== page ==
Speaking of Crew Dragon, for 40% less money they got two NASA crews to the ISS with the other contract awardee got 0 crews to the station. So over time under budget and not only delivered but lapped the competition. Why over time? NASA crew rating paperwork of course i.e. not his fault. I'm Ok with that kind of a track record.

Here's the thing on Musk he believes like I do, smart people under pressure produce results. He even said as much about schedules "If it's long it's wrong. If it's tight it's right." also "If a design is taking too long it's a bad design and you should start over from scratch". I don't point out these circumstances around the projects that missed deadlines, and this design philosophy out, because of hero worship or a need to believe, but rather, I see these facts as provable evidence of past success which vaguely points at what we might expect behavior-wise in the future. Starship is a "green-field" design so won't suffer the Falcon Heavy problem when major sub components change dew to forces outside the project. And as to the hallowed and expensive "Man Rating" problem he can just skip it by not sending NASA people, I'm sure he can find volenteers from his own organization if "Man Rating" starts to slow him down.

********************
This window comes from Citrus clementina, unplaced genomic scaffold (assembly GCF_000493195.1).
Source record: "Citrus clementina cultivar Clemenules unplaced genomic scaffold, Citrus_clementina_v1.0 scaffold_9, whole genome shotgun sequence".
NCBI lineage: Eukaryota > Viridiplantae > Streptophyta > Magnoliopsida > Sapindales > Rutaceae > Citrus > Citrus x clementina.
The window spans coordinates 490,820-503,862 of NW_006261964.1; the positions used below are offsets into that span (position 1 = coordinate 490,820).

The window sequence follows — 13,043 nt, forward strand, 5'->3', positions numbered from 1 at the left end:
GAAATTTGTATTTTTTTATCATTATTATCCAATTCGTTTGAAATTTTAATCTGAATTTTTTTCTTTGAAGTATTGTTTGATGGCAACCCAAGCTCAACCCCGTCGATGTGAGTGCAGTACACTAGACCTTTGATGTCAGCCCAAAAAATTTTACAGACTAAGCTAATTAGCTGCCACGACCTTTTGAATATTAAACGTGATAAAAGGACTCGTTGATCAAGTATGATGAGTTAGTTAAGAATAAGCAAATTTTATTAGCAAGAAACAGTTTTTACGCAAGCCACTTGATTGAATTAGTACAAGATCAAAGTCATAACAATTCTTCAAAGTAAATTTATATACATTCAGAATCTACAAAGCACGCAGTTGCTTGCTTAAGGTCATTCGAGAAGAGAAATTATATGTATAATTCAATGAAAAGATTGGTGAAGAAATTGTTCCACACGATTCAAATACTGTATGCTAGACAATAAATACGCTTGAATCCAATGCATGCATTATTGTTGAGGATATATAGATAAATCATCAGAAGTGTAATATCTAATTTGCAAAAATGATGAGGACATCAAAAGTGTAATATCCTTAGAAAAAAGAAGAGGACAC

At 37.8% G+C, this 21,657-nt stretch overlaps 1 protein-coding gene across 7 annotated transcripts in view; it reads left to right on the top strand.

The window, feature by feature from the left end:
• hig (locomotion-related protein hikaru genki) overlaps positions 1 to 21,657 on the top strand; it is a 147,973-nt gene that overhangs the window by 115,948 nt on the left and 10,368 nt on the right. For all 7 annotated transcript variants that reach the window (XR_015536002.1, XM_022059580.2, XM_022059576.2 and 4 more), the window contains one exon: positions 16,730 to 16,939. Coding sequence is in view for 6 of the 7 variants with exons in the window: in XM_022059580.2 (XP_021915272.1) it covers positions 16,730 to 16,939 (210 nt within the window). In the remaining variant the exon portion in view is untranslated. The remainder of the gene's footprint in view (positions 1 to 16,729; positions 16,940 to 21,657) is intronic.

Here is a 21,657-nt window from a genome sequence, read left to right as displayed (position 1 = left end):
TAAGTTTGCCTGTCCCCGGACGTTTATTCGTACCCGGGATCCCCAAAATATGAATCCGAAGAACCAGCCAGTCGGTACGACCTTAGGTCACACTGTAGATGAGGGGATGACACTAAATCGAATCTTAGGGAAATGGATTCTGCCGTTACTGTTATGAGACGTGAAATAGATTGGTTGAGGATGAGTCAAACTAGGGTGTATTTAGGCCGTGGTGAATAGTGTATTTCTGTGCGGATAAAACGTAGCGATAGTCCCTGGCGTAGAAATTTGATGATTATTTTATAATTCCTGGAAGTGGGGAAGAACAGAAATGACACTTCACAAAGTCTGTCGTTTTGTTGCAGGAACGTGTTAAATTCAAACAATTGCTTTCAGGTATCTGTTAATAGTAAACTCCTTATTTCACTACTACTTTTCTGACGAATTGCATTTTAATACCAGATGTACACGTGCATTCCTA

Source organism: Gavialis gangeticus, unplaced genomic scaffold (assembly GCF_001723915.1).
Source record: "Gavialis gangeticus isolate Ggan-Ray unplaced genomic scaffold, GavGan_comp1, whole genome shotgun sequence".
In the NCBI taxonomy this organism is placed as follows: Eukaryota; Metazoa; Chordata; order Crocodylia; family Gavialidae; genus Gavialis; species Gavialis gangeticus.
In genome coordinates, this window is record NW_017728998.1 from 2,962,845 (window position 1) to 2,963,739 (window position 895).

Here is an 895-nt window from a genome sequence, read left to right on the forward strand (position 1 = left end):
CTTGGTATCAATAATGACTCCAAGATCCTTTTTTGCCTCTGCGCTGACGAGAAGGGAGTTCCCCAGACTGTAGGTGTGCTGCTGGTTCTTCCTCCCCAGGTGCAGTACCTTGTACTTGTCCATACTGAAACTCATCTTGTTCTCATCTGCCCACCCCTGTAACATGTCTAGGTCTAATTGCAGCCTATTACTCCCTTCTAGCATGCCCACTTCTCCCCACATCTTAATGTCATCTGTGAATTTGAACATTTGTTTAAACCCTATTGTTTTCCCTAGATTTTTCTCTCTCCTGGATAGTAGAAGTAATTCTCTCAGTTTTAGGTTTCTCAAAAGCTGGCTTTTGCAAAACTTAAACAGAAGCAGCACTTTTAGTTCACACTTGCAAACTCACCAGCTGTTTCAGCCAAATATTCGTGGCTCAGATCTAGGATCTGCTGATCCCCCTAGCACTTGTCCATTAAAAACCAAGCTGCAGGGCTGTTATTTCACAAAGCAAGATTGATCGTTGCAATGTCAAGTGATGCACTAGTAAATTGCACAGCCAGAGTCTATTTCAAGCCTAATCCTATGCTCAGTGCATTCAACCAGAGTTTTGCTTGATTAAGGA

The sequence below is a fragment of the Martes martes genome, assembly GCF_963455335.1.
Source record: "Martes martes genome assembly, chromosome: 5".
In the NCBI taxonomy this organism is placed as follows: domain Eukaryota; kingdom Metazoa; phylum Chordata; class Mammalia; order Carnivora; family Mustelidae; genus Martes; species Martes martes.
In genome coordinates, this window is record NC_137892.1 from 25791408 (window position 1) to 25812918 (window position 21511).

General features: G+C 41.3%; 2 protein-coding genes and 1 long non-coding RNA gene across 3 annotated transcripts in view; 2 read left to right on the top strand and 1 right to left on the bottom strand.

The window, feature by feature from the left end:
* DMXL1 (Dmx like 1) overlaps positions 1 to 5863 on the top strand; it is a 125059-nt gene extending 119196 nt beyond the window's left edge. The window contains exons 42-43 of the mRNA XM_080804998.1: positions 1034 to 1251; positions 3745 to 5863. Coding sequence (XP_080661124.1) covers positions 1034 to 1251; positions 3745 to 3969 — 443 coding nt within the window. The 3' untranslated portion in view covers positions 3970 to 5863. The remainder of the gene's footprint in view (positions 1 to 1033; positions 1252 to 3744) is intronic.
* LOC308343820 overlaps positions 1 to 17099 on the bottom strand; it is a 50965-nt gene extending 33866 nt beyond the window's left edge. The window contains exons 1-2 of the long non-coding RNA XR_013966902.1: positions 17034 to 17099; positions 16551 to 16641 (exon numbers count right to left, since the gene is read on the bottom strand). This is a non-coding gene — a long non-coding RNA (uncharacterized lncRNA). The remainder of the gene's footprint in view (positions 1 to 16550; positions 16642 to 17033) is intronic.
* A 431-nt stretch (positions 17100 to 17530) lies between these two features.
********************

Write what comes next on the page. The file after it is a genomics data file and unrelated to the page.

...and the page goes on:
These circumstances also make me somewhat glad that SpaceX keeps rejecting my applications. A pay cut for double the workload and the constant knowledge that there are ten college grads who will do my job for less sounds... like an uncomfortable working environment (but if anyone knows a contact PM me, lol).

Oh wow that was a quick hour... 4 and 5 to come later. Forgive me I got carried away.
Till next time Stay Classy San Diego. :sharebeer
marcopolo
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Re: Space Flight and Roth conversion

Post by marcopolo »

Neutron_Star wrote: Tue Jul 20, 2021 7:51 pm Two pages, ya'll overwhelm me. As in OP I'm still asking for critique on my responses below, this is intended to be a learning exercise so be ruthless if you know a better way or can prove my biases do not reflect the reality we live in. Please and thank you.